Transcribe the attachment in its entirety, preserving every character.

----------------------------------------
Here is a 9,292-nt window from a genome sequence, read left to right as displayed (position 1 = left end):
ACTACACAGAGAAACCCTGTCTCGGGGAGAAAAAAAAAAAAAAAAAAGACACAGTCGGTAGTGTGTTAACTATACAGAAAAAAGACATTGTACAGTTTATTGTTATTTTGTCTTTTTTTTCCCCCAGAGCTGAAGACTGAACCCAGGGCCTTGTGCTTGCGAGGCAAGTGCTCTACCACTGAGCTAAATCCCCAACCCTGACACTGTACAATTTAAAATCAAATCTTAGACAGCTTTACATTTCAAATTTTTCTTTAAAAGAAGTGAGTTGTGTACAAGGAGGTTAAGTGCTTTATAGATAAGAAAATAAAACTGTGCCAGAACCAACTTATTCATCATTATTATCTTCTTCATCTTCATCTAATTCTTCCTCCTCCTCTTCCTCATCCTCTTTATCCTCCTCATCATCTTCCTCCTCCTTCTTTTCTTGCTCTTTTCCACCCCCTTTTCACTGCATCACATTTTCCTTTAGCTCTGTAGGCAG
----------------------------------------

Here is a 9,292-nt window from a genome sequence, read left to right as displayed (position 1 = left end):
ACTACACAGAGAAACCCTGTCTCGGGGAGAAAAAAAAAAAAAAAAAAGACACAGTCGGTAGTGTGTTAACTATACAGAAAAAAGACATTGTACAGTTTATTGTTATTTTGTCTTTTTTTTCCCCCAGAGCTGAAGACTGAACCCAGGGCCTTGTGCTTGCGAGGCAAGTGCTCTACCACTGAGCTAAATCCCCAACCCTGACACTGTACAATTTAAAATCAAATCTTAGACAGCTTTACATTTCAAATTTTTCTTTAAAAGAAGTGAGTTGTGTACAAGGAGGTTAAGTGCTTTATAGATAAGAAAATAAAACTGTGCCAGAACCAACTTATTCATCATTATTATCTTCTTCATCTTCATCTAATTCTTCCTCCTCCTCTTCCTCATCCTCTTTATCCTCCTCATCATCTTCCTCCTCCTTCTTTTCTTGCTCTTTTCCACCCCCTTTTCACTGCATCACATTTTCCTTTAGCTCTGTAGGCAG